It cannot happen. 

Not without projects like the Autism and Race anthology.  

Either way, I look forward to seeing your work!!  

Saturday, August 30, 2014

Autism and Grief

Yesterday I put to rest my childhood cat, Nibbles. Amongst many things, it has me thinking about grief, and the mourning process.

Now, one of the most hurtful things I have come across when I learned about being autistic was the concept that autistic people don't feel the same level of grief for people or pets, because we don't show the same reactions that non-autistic do.  And this is reason to believe we don't have the same feelings as other people, and all that nonsense. 

When, in reality, it's more of a difference in grieving expression and process.  Like all new rhetoric regarding autistic emotions and expressions, this includes grief and mourning.   Now, obviously, each person is going to have their own process; what works for me might not work the same way for someone else.  However, the stages of grief more or less are the same, and what is the same for everyone is that we all need time and space to process our grief, whether alone or with other people.  

What is important for family members to know, for autistic people to know, is when to offer help, when to let people be to mourn by themselves, and ask for help. 

As someone who has lived through the death of three grandparents, a baby goddaughter, and now three beloved cats, I am no stranger to grief.  It does get easier each time to go through the process, although the pain is still just as deep, just as terrible, for each one.  It is the sudden deaths that adds shock, denial, and dismay to the grieving process and makes it so much harder.  Knowing that a grandparent is old and sickly for a long time does give one time to prepare ahead of time, as for an elderly cat.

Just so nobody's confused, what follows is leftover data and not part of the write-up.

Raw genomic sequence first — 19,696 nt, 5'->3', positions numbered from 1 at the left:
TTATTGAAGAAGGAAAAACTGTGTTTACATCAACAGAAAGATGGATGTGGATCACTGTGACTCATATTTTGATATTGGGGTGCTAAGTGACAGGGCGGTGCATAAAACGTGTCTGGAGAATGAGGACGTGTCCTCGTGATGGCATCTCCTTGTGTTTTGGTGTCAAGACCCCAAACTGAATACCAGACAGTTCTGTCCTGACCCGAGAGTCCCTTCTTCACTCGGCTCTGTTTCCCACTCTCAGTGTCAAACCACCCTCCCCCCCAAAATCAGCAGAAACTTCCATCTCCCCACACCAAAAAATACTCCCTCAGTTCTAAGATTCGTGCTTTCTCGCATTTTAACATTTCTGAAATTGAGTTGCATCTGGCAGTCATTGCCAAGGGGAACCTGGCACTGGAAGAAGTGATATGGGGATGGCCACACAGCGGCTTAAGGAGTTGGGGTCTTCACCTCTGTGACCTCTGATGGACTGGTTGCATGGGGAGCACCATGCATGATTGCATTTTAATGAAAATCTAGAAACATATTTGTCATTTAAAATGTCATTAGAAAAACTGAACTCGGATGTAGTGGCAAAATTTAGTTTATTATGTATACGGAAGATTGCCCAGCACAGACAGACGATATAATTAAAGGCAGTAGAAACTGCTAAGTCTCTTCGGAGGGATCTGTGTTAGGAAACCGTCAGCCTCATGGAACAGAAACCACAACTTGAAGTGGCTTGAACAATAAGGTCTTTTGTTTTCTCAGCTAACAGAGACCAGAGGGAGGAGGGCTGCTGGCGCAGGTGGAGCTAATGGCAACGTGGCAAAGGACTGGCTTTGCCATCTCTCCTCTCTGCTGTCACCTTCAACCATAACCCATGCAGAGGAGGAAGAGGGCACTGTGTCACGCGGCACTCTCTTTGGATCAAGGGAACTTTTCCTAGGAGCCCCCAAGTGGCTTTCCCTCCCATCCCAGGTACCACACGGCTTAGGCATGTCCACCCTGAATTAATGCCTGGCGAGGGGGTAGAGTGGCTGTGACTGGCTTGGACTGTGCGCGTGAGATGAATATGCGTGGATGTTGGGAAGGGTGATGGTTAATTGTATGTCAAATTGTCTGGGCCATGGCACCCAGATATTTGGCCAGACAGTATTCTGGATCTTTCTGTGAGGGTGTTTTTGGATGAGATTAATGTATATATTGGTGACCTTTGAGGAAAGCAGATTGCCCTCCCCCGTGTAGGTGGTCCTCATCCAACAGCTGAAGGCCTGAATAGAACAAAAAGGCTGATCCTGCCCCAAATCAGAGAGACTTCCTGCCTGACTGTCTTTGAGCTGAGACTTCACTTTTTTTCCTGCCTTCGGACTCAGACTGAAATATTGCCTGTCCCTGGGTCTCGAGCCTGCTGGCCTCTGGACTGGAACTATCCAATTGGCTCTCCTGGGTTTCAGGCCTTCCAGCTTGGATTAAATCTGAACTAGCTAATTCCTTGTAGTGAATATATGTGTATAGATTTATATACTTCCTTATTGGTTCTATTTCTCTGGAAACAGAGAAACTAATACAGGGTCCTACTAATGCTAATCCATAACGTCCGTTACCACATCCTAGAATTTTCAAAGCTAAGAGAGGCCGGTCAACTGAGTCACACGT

I have found that I do two types of crying, to go along with two modes of my mourning process, my private and public modes, that I'll move back and forth during my grieving.  

I do most of my crying in private, I prefer to be alone to cry and be silent.  Emotions, especially strong emotions like grief can be overwhelming raw, and way too much to be shared.  So I prefer to be alone when expressing my deepest pain and sorrow, unless I have no choice or it's too big to be held back.  

When in public, sorrow will slip out, whether I've pulled myself together enough to talk about it, or it just slips out a bit.  I know that there are some days where I'll be crying off and on without prompting.  And then talking about it, cause I need to get it out.  I call this my public mode, cause it's grieving sort of publicly.  It helps to be with trusted people, but I've been known to just start talking to anyone to get it out.  

If I do public mode too much, I can sometimes get overwhelmed and need to retreat into private grieving.  Emotions are raw during mourning.  Things are sensitive.  I know I move more slowly, I'm unable to do some of the things I used to be able to do before, especially social things.  I do try to keep my schedule, keep to a routine, cause it helps keep myself from completely falling apart mentally.  But I forgive myself for not being able to keep up with social events, for mental health things.  And I do what I can to make sure I'm taking care of myself physically, like going on walks, eating and taking meds. 

I know that the issue of when to offer supports, and when to look for supports comes up, since when does grieving become depression.  It's a bit different for everyone, and everyone takes different amounts of time to process and go through the mourning process.  First, I would offer being there for the person in mourning, or bear in mind that there is help if you need it.  But don't push.